Karen Telleen-Lawton: Antarctica 4: Penguins! | Homes & Lifestyle

You thought I’d never get there. When I returned from Antarctica, the most frequent question asked by friends was, “How were the penguins?” This notwithstanding the skeptic who demanded, “Didn’t you get tired of penguins?”


Watching penguins is like people-watching. They’re basically short people in fancy tuxedos with very good posture. From their antics, they appear to live soap-opera lives in very close quarters.

King penguins play follow-the-leader in Antarctica waters.
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King penguins play follow-the-leader in Antarctica waters. (Lindblad guest photo)

Scientifically, penguins are related to auks, but the largest living auks are about the same size as the smallest penguin. Santa Barbara birders know we have quite a few auks on the Channel Islands: murres, guillemots, murrelets, auklets, and even a couple of puffins. They all share black and white plumage and that curious upright posture.

We first met gentoo penguins, featuring bright orange lipstick and white headbands that made them look elegant. Although it was nesting season, the colony we visited on Danco Island off the coast of Graham Land was completely without chicks.

Our guide said the warming climate caused more icy rain and snow to fall. The rock-and-earth nesting gentoos didn’t perceived the right conditions until too late in the season, so they never nested. The adults continued to waddle up and down the slope, finding or pilfering rocks for nests.

A gentoo penguin jumps into the water.
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A gentoo penguin jumps into the water. (Lindblad guest photo)

We were heartened to find gentoo families at our next landing. We spied chicks at many stages of development, including awkward teens, whose tuxedo colors were just beginning to emerge beneath fluffy brown or gray baby feathers. 

Quiet on the ice

no sound but squawking penguins

and our hushed wonder.

Turning to an area of hyper squawking, we watched as scua seabirds circled over a small group of juveniles enjoying a bit of freedom. Suddenly a giant petrel swooped in and grabbed a penguin. We watch as he devoured it live, poking around for his favorite parts.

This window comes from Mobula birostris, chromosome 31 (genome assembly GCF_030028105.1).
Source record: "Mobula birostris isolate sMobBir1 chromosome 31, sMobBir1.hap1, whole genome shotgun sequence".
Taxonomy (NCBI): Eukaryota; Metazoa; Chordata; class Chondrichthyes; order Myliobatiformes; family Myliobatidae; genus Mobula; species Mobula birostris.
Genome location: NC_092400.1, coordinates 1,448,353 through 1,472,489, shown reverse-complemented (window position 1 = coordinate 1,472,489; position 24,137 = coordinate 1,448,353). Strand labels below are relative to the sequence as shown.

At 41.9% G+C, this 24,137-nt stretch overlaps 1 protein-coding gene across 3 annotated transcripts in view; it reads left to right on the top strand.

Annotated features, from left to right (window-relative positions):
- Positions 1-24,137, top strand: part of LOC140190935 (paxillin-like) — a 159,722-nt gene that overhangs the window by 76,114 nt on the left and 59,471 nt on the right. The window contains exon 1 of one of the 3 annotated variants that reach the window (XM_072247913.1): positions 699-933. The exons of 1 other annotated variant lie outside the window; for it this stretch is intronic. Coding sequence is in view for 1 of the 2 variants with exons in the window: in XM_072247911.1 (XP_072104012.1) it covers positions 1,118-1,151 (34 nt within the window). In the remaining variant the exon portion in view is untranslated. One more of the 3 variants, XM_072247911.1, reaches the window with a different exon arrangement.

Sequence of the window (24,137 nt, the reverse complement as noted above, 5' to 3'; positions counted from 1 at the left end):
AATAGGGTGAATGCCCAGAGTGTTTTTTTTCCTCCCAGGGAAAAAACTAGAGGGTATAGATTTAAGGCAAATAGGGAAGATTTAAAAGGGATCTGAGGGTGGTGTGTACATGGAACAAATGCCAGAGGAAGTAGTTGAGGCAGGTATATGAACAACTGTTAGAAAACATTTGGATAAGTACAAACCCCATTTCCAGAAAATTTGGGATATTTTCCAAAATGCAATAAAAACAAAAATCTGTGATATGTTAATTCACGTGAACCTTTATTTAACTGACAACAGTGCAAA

Adelie penguins, with a comely black eyebrow, are the favored meal of another predator: leopard seals. On a long morning zodiac cruise in the Weddell Sea, we watched a leopard seal lie in wait for an Adelie to slide down an iceberg into the water. The seal caught his lunch and flopped it back and forth to skin. Then he ate it whole.

It was both difficult and fascinating to be voyeurs to these killings.

Macaroni and Rockhopper penguins distinguish themselves with dramatic gold plumage sprouting above their eyes. Both species are amazing climbers. One afternoon we kayaked over to a sheltered cove to watch Macaroni penguins leap out of the water onto guano-drenched rock cliffs. It was unbelievable how they could grip with their sharp claws, rarely missing the mark.

Penguins are necessarily social penguins, to improve their chances against their predators. Yet even these social creatures seem very individual. Chinstrap penguins seemed to ignore us most of the time. King penguins were quite curious, coming to within a foot of us to stare.

Kings met us in the surf for the a landing on South Georgia Island. An estimated 150,000 swam the cove and stood in crowded metropolises on the sand, in short grasses on a long, wide, glacial moraine, and clumped among tuft grasses on the steep hills on one side. Their buzzy calls sounded like drones.

Tuxedos for all

Bowing, chatting cheerily

King penguin people.

Climate change is having an uneven effect on penguin species. Emperor penguins and other species which nest on sea ice suffer from loss of breeding, molting, and feeding habitat. Adelie penguins’ favored food of krill is down 80% in the past 50 years, but they are so far holding their own in the Weddell Sea. Gentoos are spreading further south as the climate warms.

With more precipitation now falling as rain instead of snow, the penguins get muddier and have a difficult time cleaning their feather. Chicks’ brown or gray baby feathers are not insulated or waterproof; they develop hypothermia.

Penguins have the star power of our island foxes and polar bears. If their cuteness factor can rouse the world community enough to act for the globe, their cuteness will not be in vain.

Save the penguin people.

— Karen Telleen-Lawton serves seniors and pre-seniors as the principal of Decisive Path Fee-Only Financial Advisory in Santa Barbara. You can reach her with your financial planning questions at [email protected]. Click here to read previous columns. The opinions expressed are her own.

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